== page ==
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On the radar: A wry film from a Roman mama's boy

By Kate Appleton
October 3, 2012
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(Courtesy Zeitgeist Films

Writer-director Gianni Di Gregorio still lives with his 93-year-old mama Valeria, who stars with him in "Mid-August Lunch" (Pranzo di Ferragosto), shot in the apartment they share in Rome's Trastevere neighborhood. The film will play New York City's Film Forum, March 17-30, and then select theaters nationwide.

The slow-paced story unfolds over the weekend of Ferragosto, the peak of the Italian summer, when almost everyone flees to the beach or countryside—except for Gianni. He can't ditch his mother, of course, and suddenly finds himself caring and cooking for three other mamas. It all starts when the building manager makes Gianni an offer he can't refuse: late rental payments will be forgiven if Gianni lets the manager's mama sleep over.

I caught an advance screening of the bittersweet film and enjoyed its subtle revelations about everyday life in Rome and generational dynamics. Out of groceries, Gianni speeds through Rome's deserted streets on his motorino and winds up buying fish just caught by an immigrant stationed alongside the Tiber River. Gianni tends to speak to the mamas with cajoling phrases typically used with kids (encouraging one to "fai la brava" (be good) and offering another "una carotina" (a little carrot)). The stubborn mamas—non-professional actors who go by their real names—each try to assert themselves against Gianni, with some funny results (the kind that make you smile, not laugh out loud).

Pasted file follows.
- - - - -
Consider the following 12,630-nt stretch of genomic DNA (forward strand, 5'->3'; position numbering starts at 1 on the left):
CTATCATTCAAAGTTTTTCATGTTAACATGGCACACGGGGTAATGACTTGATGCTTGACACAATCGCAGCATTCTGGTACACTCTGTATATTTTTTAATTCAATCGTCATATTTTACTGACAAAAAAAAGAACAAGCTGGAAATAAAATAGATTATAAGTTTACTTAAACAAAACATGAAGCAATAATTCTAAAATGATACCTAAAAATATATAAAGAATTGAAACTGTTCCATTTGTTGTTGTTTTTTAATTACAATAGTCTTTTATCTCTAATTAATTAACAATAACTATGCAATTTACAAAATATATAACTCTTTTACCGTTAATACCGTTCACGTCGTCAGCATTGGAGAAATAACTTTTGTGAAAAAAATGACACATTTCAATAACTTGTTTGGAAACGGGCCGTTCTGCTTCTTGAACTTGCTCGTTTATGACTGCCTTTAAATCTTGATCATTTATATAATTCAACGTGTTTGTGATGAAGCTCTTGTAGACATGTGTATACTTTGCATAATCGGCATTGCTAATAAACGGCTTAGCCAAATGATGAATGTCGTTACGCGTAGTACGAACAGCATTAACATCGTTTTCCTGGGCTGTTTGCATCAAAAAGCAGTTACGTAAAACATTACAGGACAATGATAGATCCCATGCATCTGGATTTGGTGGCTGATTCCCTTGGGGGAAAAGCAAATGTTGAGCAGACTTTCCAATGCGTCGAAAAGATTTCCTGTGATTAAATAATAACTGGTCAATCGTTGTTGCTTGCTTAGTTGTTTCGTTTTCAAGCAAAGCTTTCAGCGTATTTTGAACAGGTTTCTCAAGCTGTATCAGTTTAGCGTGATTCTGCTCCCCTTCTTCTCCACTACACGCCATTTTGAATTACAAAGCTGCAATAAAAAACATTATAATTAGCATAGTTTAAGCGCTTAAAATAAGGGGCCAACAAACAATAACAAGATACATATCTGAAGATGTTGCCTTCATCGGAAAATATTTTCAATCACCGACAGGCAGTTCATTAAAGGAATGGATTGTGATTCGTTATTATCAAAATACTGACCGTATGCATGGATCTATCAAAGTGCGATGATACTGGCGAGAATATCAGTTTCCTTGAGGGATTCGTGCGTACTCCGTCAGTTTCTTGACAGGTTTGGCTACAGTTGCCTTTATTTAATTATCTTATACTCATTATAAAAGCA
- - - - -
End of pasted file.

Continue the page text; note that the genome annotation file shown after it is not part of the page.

In a Q&A; after yesterday's screening at the Italian Cultural Institute, chef and TV host Lidia Bastianich shared her reactions. Lidia, too, lives with her mother, and she recalled her own Ferragosto holidays as a little girl in northern Italy, where her family would picnic with fresh meats and lots of wine. For her, there was water mixed with vinegar and sugar.

When asked about food's role in the film, which culminates with a big, fancy Ferragosto lunch, Lidia reflected that the universal need to eat is disarming: we lower our defenses when we sit down to share food at the table, an act that also feeds our need for companionship. This message comes through in "Mid-August Lunch," which adds nuance to the stereotypes that Italians love their food and their mamas.

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